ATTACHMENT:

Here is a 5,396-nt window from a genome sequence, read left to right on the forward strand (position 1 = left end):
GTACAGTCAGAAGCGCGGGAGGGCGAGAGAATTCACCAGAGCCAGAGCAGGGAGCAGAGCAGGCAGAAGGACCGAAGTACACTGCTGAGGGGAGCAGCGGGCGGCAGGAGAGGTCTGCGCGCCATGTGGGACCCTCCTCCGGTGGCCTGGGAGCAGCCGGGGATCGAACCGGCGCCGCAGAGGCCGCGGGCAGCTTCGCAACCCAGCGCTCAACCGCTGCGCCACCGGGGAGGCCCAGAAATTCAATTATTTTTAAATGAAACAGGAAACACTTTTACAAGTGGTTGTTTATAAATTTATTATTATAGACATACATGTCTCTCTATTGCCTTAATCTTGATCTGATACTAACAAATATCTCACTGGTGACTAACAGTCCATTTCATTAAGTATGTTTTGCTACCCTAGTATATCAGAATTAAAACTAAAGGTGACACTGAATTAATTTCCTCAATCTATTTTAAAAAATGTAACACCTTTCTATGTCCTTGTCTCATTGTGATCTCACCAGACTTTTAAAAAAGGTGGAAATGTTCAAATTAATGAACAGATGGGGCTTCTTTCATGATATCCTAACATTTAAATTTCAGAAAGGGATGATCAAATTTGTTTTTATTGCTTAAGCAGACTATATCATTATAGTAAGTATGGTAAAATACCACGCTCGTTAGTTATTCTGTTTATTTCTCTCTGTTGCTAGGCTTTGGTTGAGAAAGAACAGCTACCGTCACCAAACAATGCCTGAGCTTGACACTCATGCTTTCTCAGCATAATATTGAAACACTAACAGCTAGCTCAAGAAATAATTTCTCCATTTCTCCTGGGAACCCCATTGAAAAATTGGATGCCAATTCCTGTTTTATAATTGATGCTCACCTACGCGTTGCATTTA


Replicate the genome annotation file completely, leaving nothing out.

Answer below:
Here is a 5,396-nt window from a genome sequence, read left to right on the forward strand (position 1 = left end):
GTACAGTCAGAAGCGCGGGAGGGCGAGAGAATTCACCAGAGCCAGAGCAGGGAGCAGAGCAGGCAGAAGGACCGAAGTACACTGCTGAGGGGAGCAGCGGGCGGCAGGAGAGGTCTGCGCGCCATGTGGGACCCTCCTCCGGTGGCCTGGGAGCAGCCGGGGATCGAACCGGCGCCGCAGAGGCCGCGGGCAGCTTCGCAACCCAGCGCTCAACCGCTGCGCCACCGGGGAGGCCCAGAAATTCAATTATTTTTAAATGAAACAGGAAACACTTTTACAAGTGGTTGTTTATAAATTTATTATTATAGACATACATGTCTCTCTATTGCCTTAATCTTGATCTGATACTAACAAATATCTCACTGGTGACTAACAGTCCATTTCATTAAGTATGTTTTGCTACCCTAGTATATCAGAATTAAAACTAAAGGTGACACTGAATTAATTTCCTCAATCTATTTTAAAAAATGTAACACCTTTCTATGTCCTTGTCTCATTGTGATCTCACCAGACTTTTAAAAAAGGTGGAAATGTTCAAATTAATGAACAGATGGGGCTTCTTTCATGATATCCTAACATTTAAATTTCAGAAAGGGATGATCAAATTTGTTTTTATTGCTTAAGCAGACTATATCATTATAGTAAGTATGGTAAAATACCACGCTCGTTAGTTATTCTGTTTATTTCTCTCTGTTGCTAGGCTTTGGTTGAGAAAGAACAGCTACCGTCACCAAACAATGCCTGAGCTTGACACTCATGCTTTCTCAGCATAATATTGAAACACTAACAGCTAGCTCAAGAAATAATTTCTCCATTTCTCCTGGGAACCCCATTGAAAAATTGGATGCCAATTCCTGTTTTATAATTGATGCTCACCTACGCGTTGCATTTA